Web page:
Breast cancer patients face insurance denials that complicate recovery
It had been a long four years since that July night when Marianne Sarcich first felt the lump in her right breast as she toweled off from a shower.
The cancer was caught early enough that it had not spread to other parts of her body, but doctors said she would need a mastectomy to remove the breast and the cancer in it.
The implant she received after the surgery built up scar tissue, became painful, and eventually needed to be removed.
This time, in 2020, Sarcich opted for a newer kind of surgery, in which tissue from her left thigh was transplanted to her chest to form a breast.
She was finally starting to feel—and look—like herself again.
“After the mastectomy, I couldn’t look at my chest for months, I tried to avoid mirrors. It took me so long to understand this was me,” said Sarcich, 55, of Wilmington, Del.
Her relief was short-lived. The reconstruction surgery had been covered by her health insurance, but she soon found out that a follow-up procedure to thin her right thigh to match the left, was not.
Having same-size legs was deemed cosmetic, not medically necessary.
Federal and state laws require that health insurance cover breast reconstruction following a mastectomy, as well as any follow-up procedures to restore symmetry between the breasts. But patients often struggle to get insurance coverage for surgery to restore the appearance of other parts of their bodies when tissue was harvested for reconstruction.
The process of appealing insurance denials can be daunting, especially for people who are physically and emotionally exhausted after cancer treatment and recovery. Those unable to navigate the denials process may ultimately go without the followup care.
“At a time when a woman is literally fighting for her life in receiving breast cancer treatments and a very disfiguring surgery, she should not have to fight her insurance company,” said Pat Halpin-Murphy, president of PA Breast Cancer Coalition. “She needs all her energy to heal.”
Many women who undergo a mastectomy to treat breast cancer opt for some form of reconstruction surgery. The choice of procedure is personal.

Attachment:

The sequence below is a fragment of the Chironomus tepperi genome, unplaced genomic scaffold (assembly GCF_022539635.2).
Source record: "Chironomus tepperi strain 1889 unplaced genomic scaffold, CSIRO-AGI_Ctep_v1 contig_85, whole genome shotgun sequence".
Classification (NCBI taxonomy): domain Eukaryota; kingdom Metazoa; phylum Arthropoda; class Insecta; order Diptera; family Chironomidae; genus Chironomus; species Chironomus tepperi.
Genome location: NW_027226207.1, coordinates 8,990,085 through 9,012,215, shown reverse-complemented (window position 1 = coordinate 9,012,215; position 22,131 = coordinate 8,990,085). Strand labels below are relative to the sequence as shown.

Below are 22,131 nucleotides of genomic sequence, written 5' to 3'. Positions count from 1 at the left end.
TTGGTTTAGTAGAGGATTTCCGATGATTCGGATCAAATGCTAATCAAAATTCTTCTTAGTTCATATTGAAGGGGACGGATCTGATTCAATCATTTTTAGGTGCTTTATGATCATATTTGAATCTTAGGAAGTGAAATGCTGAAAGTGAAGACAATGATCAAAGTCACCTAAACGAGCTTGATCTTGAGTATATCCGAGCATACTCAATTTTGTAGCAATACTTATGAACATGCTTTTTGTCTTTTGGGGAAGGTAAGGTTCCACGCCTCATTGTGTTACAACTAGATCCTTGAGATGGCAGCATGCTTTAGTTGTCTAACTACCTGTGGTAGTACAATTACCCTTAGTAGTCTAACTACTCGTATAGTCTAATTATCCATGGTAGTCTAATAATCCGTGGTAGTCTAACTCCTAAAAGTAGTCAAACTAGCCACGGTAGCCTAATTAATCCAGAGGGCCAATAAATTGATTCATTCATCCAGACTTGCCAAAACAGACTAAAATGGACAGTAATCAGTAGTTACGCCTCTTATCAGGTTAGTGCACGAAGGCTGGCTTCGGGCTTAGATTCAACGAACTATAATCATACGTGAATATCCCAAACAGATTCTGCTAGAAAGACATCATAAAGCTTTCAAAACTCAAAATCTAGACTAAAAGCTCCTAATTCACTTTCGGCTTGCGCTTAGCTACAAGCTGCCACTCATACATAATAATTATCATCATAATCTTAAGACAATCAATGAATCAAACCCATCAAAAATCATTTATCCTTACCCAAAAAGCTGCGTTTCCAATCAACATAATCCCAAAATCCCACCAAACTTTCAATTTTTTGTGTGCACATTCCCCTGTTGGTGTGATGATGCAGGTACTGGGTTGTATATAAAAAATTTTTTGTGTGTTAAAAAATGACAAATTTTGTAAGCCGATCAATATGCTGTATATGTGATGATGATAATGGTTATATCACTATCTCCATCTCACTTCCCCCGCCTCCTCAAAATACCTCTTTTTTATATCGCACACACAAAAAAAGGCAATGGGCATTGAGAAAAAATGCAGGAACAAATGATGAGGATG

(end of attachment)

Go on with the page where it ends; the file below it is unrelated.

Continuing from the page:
Implants filled with silicone gel or saline are among the most common options. “Flap” surgeries—when the patient’s own tissue is transplanted to form a breast—are popular among women concerned about the lifespan of synthetic implants, which often must be replaced or augmented within 10 years, or who have health issues that put them at risk for greater complications with implants.
Flap procedures can take tissue from the stomach, back or sides. After her implant issues, Sarcich had profunda artery perforator (or PAP) flap surgery, in which tissue was taken from her upper back thigh. Though less common than other flap surgeries, PAP flap is an option for patients who do not have sufficient tissue in their abdomen, back or other common donation sites.
In a surgery that took more than four hours, doctors cut from her left buttocks to the inner thigh to remove a crescent-shaped section of skin, tissue and part of the profunda artery, the major blood supply to the thigh. The surgeon transplanted the tissue to the chest, carefully connecting the blood vessels there so that the tissue would not be rejected.
Patients stay at the hospital for about three days and need up to six weeks to recover.
Since the 1990s, federal law has mandated that health insurance cover reconstruction after breast cancer treatment. Pennsylvania in the late 1990s passed a law requiring insurers to also pay for surgery to restore symmetry between the breasts after reconstruction.
But the law does not require insurers to pay for subsequent surgeries to restore the appearance of the donor site in flap patients.
“Insurance companies have essentially used that wording to not offer coverage for the type of things that Marianne needed,” said Liza Wu, Sarcich’s plastic surgeon at Penn Medicine. “It’s not necessarily a complication of the mastectomy. It’s not a hole in the chest wall, or a non-healing wound. It’s a result of the reconstruction and it’s not functional, it’s an aesthetic outcome, and that’s where the loophole comes in.”